Senate debate over cyber security bill fails to address privacy concerns

Senate Democrats and Republicans have different ideas about how far the government should go to protect infrastructural networks. They are missing the most important point. Photo: Associated Press

WASHINGTON, Wednesday June 20th, 2012 – Passage of the cybersecurity bill has stalled in the Senate as Democrats and Republicans show few signs of compromise over the scale of governmental provisions for infrastructural protection.

But what’s most troubling about this ongoing debate has nothing to do with the extent of infrastructural protection called for by many observers. Energy and water systems, financial systems, and transportation networks are vulnerable to attack, and their security should involve a degree of governmental oversight.

What’s most troubling about the cybersecurity bill is that in return for any governmental compromise over infrastructural protection, President Obama will inevitably have to support further erosion of individual privacy protections if the bill gets through Congress.

According to a June 6th letter addressed to Senators Harry Reid and Mitch McConnell from a bi-partisan group of former national security advisors, the cyber threat facing the United States is not only “imminent,” but “it represents one of the most serious challenges since our national security since the onset of the nuclear age sixty years ago.”

Members of the bi-partisan group, including former secretary of Homeland Security Michael Chertoff and former deputy secretary of defense Paul Wolfowitz, are particularly concerned with the lack of urgency surrounding the passage of the legislation. They worry that “the window of opportunity to pass legislation that is in our view critically necessary to protect our nation. The original bill was introduced by Democratic Senator Dianne Feinstein in February and would be incorporated into the Cybersecurity Information Sharing Act of 2012. The legislation is designed to provide “increased authority for cyber-threat information sharing and reduces legal barriers to allow private entities to share cybersecurity information with each other and the federal government.”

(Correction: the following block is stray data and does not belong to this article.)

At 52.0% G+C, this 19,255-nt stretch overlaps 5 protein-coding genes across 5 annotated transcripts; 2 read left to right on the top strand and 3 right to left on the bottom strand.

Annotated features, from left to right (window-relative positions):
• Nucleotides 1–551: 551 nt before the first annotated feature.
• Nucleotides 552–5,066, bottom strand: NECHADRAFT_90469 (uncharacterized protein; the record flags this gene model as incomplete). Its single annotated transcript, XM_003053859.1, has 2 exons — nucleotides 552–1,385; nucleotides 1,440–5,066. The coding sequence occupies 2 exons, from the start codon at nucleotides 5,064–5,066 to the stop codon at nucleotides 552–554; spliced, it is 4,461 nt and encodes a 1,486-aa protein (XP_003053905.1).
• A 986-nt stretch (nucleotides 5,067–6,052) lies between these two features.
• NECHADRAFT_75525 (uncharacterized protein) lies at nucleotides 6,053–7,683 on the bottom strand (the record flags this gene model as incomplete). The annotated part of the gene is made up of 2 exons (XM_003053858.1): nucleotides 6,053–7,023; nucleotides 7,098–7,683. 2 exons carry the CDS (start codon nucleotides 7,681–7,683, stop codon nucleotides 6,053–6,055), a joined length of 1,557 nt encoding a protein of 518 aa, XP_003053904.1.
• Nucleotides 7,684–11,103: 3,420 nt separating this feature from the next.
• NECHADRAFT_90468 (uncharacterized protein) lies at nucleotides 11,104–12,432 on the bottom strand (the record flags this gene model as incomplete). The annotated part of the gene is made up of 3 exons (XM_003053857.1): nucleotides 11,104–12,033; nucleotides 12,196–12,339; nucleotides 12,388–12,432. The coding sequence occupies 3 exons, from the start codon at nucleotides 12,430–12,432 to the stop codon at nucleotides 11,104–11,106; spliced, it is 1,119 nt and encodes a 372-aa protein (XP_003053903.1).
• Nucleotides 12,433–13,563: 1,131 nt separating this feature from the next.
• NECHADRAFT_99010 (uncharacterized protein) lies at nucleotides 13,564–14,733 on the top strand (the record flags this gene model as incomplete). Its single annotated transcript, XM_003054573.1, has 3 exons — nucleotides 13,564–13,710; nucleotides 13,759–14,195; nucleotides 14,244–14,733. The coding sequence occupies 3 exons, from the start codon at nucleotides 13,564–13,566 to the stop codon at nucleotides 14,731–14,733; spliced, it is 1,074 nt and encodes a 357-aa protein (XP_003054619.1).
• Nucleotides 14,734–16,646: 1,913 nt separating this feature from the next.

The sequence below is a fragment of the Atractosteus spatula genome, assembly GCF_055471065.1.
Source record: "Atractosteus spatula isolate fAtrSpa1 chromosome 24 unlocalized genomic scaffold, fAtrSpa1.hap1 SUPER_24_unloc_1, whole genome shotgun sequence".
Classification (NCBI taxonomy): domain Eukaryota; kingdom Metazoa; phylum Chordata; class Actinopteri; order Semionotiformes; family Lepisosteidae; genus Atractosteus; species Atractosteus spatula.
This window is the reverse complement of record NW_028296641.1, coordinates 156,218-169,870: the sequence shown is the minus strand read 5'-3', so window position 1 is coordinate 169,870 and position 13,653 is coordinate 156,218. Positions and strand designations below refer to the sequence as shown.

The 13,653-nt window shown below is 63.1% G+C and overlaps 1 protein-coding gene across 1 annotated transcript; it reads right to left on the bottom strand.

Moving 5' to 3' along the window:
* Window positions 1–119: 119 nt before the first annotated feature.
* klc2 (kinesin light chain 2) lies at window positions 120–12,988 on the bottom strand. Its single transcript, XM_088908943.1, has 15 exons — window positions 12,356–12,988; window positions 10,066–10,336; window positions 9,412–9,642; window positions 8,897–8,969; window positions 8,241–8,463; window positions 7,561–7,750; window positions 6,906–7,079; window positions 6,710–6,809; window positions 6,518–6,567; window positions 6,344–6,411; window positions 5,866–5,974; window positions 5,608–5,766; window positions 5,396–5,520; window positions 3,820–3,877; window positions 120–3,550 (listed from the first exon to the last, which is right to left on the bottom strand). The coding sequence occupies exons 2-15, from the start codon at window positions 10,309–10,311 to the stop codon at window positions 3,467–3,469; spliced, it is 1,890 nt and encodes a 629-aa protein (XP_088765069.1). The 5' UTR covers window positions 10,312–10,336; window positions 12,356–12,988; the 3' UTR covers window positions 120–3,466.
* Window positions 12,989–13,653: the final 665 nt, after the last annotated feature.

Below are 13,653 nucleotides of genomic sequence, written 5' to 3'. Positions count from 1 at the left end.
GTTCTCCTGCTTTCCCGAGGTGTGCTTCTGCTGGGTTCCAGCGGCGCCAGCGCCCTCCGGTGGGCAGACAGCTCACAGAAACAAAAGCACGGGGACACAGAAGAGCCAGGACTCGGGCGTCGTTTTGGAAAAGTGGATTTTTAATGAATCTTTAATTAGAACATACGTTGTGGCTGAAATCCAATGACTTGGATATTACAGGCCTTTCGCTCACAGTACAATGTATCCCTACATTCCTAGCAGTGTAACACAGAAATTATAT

Senator John McCain has sponsored an alternate version of the bill entitled the Strengthening and Enhancing Cybersecurity by Using Research, Education, Information and Technology Act (SECURE IT). This version would also promote “collaboration and information sharing” and enhance “research programs to protect our critical networks.”

The major difference between the two versions has to do with McCain’s insistence on “giving business the tools they need to protect themselves from the looming threat of cyber criminals.” Feinstein’s plan outlines minimum “performance requirements” for businesses under the guidance of the Department of Homeland Security.

This difference just boils down to political posturing and conflicting ideology over the role of “governmental regulation.” Beyond that, both versions are similar in scope – and similarly flawed. Even without the imposition of “minimum performance requirements,” the bulk of this legislation still lays the foundation for greatly increased governmental capacity to use (and potentially abuse) the private information of individual citizens.

Some Senators believe the bill will not reach the floor prior to the July 4th break, jeopardizing its chances of being passed before the current legislative session ends. If it does however, it appears the White House won’t stand in the way.

Although Obama has expressed its reservations over the implications of this legislation in terms of how it could compromise the privacy of consumer information (and has threatened to veto the legislation if it passes Congress in the past), the White House has also issued a statement specifically outlining that they would not back any version of the bill that fails to enhance infrastructural protection.

In doing so, the administration would not only implicitly support legislation that dramatically increases the already wide scope of the Department of Homeland Security, but it explicitly fails to give due regard to the original privacy considerations Obama expressed concern over earlier this year.

Whatever form the legislation takes, the government is walking a tricky line on this one. Enhancing the capacities of private organizations to detect and avert cyber-attacks on American infrastructure is one thing, but strengthening the capacities of corporations and government agencies to share private consumer information is quite another.

Although Feinstein’s bill “does not provide any new authorities for conducting surveillance” and would ensure that “information shared with the federal government is protected,” the removal of legal barriers over the use of information represents a stark departure from privacy laws developed and adjusted over many decades as the mass exhange of information has steadily become the defining feature of our society.

“Privacy protections” or not, this bill represents another stage in the evolution of the Americal surveillance state following the passage of the original Patriot Act under George W. Bush.


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Mike Lapointe

Mike is a young political writer interested in analyzing the complexities of American politics and society. His work has appeared on the Huffington Post, Digital Journal, and on his blog. He’s recently reported on the ‘Occupy’ movement, the Republican presidential primaries, and state politics in Florida.

He earned his Master of Arts in Comparative Political Science from the University of Western Ontario in October 2010, and will begin a Masters in Journalism at Carleton University in September 2012. He is currently based in Orlando, Florida. 

 

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